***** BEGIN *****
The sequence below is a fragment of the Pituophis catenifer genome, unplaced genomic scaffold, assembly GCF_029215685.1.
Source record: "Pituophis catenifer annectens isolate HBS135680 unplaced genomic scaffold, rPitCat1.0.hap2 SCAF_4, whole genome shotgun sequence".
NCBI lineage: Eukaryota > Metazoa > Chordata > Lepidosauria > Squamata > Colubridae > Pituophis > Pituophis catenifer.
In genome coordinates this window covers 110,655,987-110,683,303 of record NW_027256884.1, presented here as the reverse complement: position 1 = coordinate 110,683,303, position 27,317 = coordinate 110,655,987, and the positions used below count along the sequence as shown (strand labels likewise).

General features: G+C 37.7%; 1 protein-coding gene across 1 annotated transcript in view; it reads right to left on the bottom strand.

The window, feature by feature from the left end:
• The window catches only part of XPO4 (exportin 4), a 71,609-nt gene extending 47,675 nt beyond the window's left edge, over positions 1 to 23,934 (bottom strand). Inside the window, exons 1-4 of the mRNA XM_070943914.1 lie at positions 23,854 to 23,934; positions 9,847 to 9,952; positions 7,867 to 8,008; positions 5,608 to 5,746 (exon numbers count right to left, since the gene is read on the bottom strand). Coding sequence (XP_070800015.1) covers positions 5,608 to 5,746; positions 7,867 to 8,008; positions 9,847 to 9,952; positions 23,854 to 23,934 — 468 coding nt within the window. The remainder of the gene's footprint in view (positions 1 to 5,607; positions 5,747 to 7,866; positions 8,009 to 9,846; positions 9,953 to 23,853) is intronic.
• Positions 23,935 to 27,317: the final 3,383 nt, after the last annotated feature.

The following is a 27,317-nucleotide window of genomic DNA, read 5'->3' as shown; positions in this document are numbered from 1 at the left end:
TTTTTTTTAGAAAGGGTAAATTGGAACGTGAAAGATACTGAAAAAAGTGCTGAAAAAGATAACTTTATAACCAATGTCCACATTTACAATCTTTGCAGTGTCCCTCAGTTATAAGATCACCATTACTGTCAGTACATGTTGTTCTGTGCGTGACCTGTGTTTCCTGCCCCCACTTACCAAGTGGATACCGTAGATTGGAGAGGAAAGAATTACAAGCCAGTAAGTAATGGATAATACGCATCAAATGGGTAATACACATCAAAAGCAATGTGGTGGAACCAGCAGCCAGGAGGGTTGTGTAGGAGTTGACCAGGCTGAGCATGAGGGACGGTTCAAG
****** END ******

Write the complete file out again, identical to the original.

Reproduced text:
The sequence below is a fragment of the Pituophis catenifer genome, unplaced genomic scaffold, assembly GCF_029215685.1.
Source record: "Pituophis catenifer annectens isolate HBS135680 unplaced genomic scaffold, rPitCat1.0.hap2 SCAF_4, whole genome shotgun sequence".
NCBI lineage: Eukaryota > Metazoa > Chordata > Lepidosauria > Squamata > Colubridae > Pituophis > Pituophis catenifer.
In genome coordinates this window covers 110,655,987-110,683,303 of record NW_027256884.1, presented here as the reverse complement: position 1 = coordinate 110,683,303, position 27,317 = coordinate 110,655,987, and the positions used below count along the sequence as shown (strand labels likewise).

General features: G+C 37.7%; 1 protein-coding gene across 1 annotated transcript in view; it reads right to left on the bottom strand.

The window, feature by feature from the left end:
• The window catches only part of XPO4 (exportin 4), a 71,609-nt gene extending 47,675 nt beyond the window's left edge, over positions 1 to 23,934 (bottom strand). Inside the window, exons 1-4 of the mRNA XM_070943914.1 lie at positions 23,854 to 23,934; positions 9,847 to 9,952; positions 7,867 to 8,008; positions 5,608 to 5,746 (exon numbers count right to left, since the gene is read on the bottom strand). Coding sequence (XP_070800015.1) covers positions 5,608 to 5,746; positions 7,867 to 8,008; positions 9,847 to 9,952; positions 23,854 to 23,934 — 468 coding nt within the window. The remainder of the gene's footprint in view (positions 1 to 5,607; positions 5,747 to 7,866; positions 8,009 to 9,846; positions 9,953 to 23,853) is intronic.
• Positions 23,935 to 27,317: the final 3,383 nt, after the last annotated feature.

The following is a 27,317-nucleotide window of genomic DNA, read 5'->3' as shown; positions in this document are numbered from 1 at the left end:
TTTTTTTTAGAAAGGGTAAATTGGAACGTGAAAGATACTGAAAAAAGTGCTGAAAAAGATAACTTTATAACCAATGTCCACATTTACAATCTTTGCAGTGTCCCTCAGTTATAAGATCACCATTACTGTCAGTACATGTTGTTCTGTGCGTGACCTGTGTTTCCTGCCCCCACTTACCAAGTGGATACCGTAGATTGGAGAGGAAAGAATTACAAGCCAGTAAGTAATGGATAATACGCATCAAATGGGTAATACACATCAAAAGCAATGTGGTGGAACCAGCAGCCAGGAGGGTTGTGTAGGAGTTGACCAGGCTGAGCATGAGGGACGGTTCAAG